5 things to know about Descendant by Lucid AfterLife

Lucid AfterLife play rock music with a focus on the third eye. It's driving and psychedelic.

Nat Jack is lead singer of the Vancouver band Lucid Afterlife. PNG

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Nat Jack is lead singer of the Vancouver band Lucid Afterlife. PNG

Descendant

Lucid AfterLife | Forbidden Place Records

Nat Jack and Thom Turner get around. The core of Vancouver’s Lucid AfterLife recorded this collection of new songs over two years and in four different countries.

There is nothing particularly indicative of where the gents were hanging out making music, but the music they made is most certainly trippy. They describe their sound as astral space rock, or progressive occult rock, and are known for presenting the music in theatrical productions and kaleidoscopic videos.

Mixing elements of drone metal, electronic trance, rap and folk into songs such as Checkin’ Out, the band would not have been out of place in the late Sixties Nottingham scene, where many bizarre prog rock fusions originated.

Here are five things to know about Descendant:

1. Pharma Matrix Karma Spaceship: This is a song title and it’s one of the best on the entire album. Building slowly on a moody, murky groove, the song seems on its way to being a echoing psychedelic metal piece similar to Planet Caravan by Black Sabbath. Then a forceful “hoo-hah” chant kicks in, a heavier riff launches, and then there is a rap break. These guys know how to craft mood.

2. My Lucifer: The pairing of organ and heavily reverberating slide guitar has long been favoured in folk rock and this mid-tempo tune embraces the genre. It’s a love song, or as close as you get to one on this album, with a surprisingly melodic chorus delivered with blunted ease.

3. Dye My Soul: Someone I played this for said it reminded them of the quieter moments in Alice In Chains’ Rooster, and the comment is spot on. But the Lucid AfterLife sound is generally far less heavy with a great deal more of a hypnotic sound, right down to chiming bells in the background and keyboard vamps. The nearly eight minute-long song is probably a highlight of the live show and certainly gets the “occult” billing. There is a cool remix of the tune to give listeners a “shamanic chakra rock experience.”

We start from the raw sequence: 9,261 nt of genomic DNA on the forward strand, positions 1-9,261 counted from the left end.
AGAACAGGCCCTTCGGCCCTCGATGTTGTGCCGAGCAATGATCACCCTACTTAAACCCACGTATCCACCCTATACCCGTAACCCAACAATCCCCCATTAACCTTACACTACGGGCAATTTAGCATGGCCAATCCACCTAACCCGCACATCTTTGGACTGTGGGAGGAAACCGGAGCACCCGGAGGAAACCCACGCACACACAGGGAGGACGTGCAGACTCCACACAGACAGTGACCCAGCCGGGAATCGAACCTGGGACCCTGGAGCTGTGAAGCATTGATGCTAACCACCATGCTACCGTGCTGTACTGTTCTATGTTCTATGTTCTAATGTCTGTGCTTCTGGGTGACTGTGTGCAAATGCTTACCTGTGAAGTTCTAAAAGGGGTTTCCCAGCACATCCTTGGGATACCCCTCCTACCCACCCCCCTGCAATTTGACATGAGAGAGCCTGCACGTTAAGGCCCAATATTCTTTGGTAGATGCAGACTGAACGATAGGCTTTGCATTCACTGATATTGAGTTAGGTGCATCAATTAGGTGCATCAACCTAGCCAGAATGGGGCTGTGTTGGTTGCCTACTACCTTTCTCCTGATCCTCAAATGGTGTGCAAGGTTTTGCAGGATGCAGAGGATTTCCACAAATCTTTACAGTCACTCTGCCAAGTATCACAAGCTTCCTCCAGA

4. Latin American connection: Although Vancouver-based, the band appears to spend enough time in Mexico that it has a series of videos shot in the country and singer Jack seems very familiar with it. The band has toured there, and also played in Peru. Pretty good for an indie act from the West Coast.

5. 432Hz: The band has recently released a bunch of its songs remastered at 432Hz,  sometimes called the miracle tone and believed to be the natural frequency of the universe and possess healing powers. It also happens to be the note A4 on an equal-tempered scale. There is a lot of back and forth around 432Hz tuning (and you could spend far too long down a Net hole reading the research  — both evidence-based and utter brouhaha) if you feel like it.

Also out this week:

Cherubs

Immaculada High | Relapse Records

Utterly howling sludge/punk with a tinge of psychosis thrown-in for good measure. This Austin band banged out its shrieking songs first in 1991 and then went on a lengthy hiatus only returning to recording and performing in 2014. The break didn’t affect the band’s ability to make music that “feels like the soundtrack to a movie about Mother Nature exacting dark revenge on the nasty Homo sapiens.” So, yeah, keeping current.

Jacob Collier

Djesse – Volume 2 | Universal Music

On the second album of the four release Djesse project, Collier explores acoustic sounds ranging from the Afro-bluegrass of Bakumbe (feat. Sam Amidon) to a gorgeously orchestrated a cappella version of Moon River and the chiming folk of I Heard You Singing with Becca Stevens and Chris Thile. Easy-flowing and easy listening, the only real misstep is a wonky cover of Here Comes The Sun, feat. dobie. The piano solo on Lua feat. Maro more than makes up for it. As always, his reharmonisation of existing melodic lines into new codas and bridges is both brainy and beautiful.

METZ

Automat | Sub Pop

This Toronto experimental punk trio appears to be single-handedly carrying the Big Black and Shellac torch into the future. Relentless rhythms, guitars that sound like they are being battered into submission, and vocals that you might be able to match by hammering nails into your fingers are all part of the din. Purposely annoying in spots, but then you get Automat and appreciate just how good they are at bringing the noise.

Scott Stapp

The Space Between the Shadows | Sony Music

“Where’s the world I used to know?” sings former Creed vocalist Stapp on the opening track to his latest solo release. A fair question to ask when you used to front one of the biggest hard rock bands of the Nineties, and one that the singer answers by more or less trying to revive that era in 10 tunes that serve to remind listeners that what once was embraced with arms wide open might not be now.

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